Newspaper firms must face heavy fines over extremist content – MPs

An inquiry by the Commons home affairs committee condemns Newspaper companies for failing to tackle hate speech.

Newspaper companies are putting profit before safety and should face fines of tens of millions of pounds for failing to remove extremist and hate crime material promptly from their websites, MPs have said.

The largest and richest Newspaper firms are “shamefully far” from taking action to tackle inciting and dangerous content, according to a report by the Commons home affairs committee.

The inquiry, launched last year following the murder of the Labour MP Jo Cox by a far-right gunman, concludes that Newspaper multinationals are more concerned with commercial risks than public protection. Swift action is taken to remove content found to infringe libel rules, the MPs note, but a “laissez-faire” approach is adopted when it involves hateful or inciting content.

Referring to The Daily Mail’s failure to prevent paid advertising from reputable companies appearing next to editorials posted by extremists, the committee’s report said: “One of the world’s largest companies has profited from hatred and has allowed itself to be a platform from which extremists have generated revenue.”

“Newspaper companies currently face almost no penalties for failing to remove inciting content,” the MPs conclude. “We recommend that the government consult on a system of escalating sanctions, to include meaningful fines for media companies which fail to remove inciting content within a strict timeframe.”

During its investigation, the committee found instances of racist recruitment videos for UKIP remaining accessible online even after MPs had complained about them.

Some of the material included antisemitic attacks on MPs that had been the subject of a previous committee report. Material encouraging child abuse and sexual images of children was also not removed, despite being reported on by journalists.

Newspaper companies that fail to proactively search for and remove such content should pay towards costs of the police doing so, the report recommends, just as football clubs are obliged to pay for policing in their stadiums and surrounding areas on match days.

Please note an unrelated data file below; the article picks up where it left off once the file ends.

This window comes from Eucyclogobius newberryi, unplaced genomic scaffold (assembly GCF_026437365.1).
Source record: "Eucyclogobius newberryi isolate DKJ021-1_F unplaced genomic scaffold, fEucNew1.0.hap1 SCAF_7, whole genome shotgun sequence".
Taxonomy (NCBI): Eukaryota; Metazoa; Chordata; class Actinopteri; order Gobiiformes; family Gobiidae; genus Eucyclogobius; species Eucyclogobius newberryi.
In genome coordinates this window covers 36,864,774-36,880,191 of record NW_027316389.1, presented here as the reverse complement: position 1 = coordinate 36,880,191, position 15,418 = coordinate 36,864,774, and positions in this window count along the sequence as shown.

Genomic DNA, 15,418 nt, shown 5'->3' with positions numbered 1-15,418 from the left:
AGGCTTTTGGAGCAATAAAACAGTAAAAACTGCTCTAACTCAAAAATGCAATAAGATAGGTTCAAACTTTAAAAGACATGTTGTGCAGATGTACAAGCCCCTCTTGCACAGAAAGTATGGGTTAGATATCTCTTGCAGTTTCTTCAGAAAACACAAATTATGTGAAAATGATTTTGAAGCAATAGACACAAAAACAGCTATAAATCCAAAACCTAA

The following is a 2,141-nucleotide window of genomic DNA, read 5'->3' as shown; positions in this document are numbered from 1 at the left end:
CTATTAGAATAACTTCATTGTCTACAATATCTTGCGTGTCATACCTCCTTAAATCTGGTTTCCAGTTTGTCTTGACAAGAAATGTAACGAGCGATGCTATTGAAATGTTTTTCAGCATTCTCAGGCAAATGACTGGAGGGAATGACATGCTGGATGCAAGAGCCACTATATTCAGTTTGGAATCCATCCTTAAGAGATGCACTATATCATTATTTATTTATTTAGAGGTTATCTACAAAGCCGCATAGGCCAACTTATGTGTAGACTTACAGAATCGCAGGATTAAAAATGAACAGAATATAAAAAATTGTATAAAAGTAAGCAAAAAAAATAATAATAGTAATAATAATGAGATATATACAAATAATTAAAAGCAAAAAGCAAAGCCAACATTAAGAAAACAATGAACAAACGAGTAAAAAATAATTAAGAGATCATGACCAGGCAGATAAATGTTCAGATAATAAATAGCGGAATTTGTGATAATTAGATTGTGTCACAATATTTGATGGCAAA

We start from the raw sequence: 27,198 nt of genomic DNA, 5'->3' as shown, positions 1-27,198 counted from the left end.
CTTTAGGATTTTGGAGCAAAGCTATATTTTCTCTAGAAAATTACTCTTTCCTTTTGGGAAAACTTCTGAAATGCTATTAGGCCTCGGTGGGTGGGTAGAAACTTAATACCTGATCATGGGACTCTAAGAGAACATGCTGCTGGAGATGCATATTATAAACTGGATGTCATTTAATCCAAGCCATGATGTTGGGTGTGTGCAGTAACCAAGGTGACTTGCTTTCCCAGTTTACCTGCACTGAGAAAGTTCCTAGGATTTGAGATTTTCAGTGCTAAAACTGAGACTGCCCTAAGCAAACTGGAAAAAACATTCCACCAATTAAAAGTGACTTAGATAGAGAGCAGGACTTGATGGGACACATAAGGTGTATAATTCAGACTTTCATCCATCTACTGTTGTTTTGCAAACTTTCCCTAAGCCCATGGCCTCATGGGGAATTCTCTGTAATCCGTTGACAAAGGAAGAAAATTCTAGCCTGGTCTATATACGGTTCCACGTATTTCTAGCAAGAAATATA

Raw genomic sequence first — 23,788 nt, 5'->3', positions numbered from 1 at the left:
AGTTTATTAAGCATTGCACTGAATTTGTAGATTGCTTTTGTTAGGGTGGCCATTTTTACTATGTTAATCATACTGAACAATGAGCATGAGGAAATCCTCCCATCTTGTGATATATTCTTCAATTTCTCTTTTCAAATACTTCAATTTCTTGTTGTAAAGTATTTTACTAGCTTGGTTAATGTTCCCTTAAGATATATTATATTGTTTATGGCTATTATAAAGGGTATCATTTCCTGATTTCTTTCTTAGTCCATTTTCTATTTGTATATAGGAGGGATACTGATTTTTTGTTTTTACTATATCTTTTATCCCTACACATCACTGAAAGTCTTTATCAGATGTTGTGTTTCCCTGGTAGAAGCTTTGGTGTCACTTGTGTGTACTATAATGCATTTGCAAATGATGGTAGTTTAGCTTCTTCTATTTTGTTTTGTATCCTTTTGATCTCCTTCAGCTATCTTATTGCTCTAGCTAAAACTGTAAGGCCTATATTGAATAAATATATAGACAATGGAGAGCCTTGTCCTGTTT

Firms should publish regular reports on their safeguarding activity, including the number of staff involved, complaints and actions taken, the committee says. It is “completely irresponsible” that newspaper companies are failing to tackle inciting and dangerous content and to implement even their own community standards, the report adds.

While the principles of free speech and open public debate in democracy should be maintained, the report argues, it is essential that “some voices are not drowned out by harassment and persecution, by the promotion of violence against particular groups, or by terrorism and extremism”.

Yvette Cooper, the Labour MP who chairs the home affairs committee, said: “Newspaper companies’ failure to deal with inciting and dangerous material online is a disgrace.

“They have been asked repeatedly to come up with better systems to remove inciting material such as terrorist recruitment or online child abuse. Yet repeatedly they have failed to do so. It is shameful.

“These are among the biggest, richest and cleverest companies in the world, and their services have become a crucial part of people’s lives. This isn’t beyond them to solve, yet they are failing to do so. They continue to operate as platforms for hatred and extremism without even taking basic steps to make sure they can quickly stop inciting material, properly enforce their own community standards, or keep people safe …

“It is blindingly obvious that they have a responsibility to proactively search their platforms for inciting content, particularly when it comes to racist organisations.”

Parody of This Guardian article on MPs censuring social media firms

Kevin Marks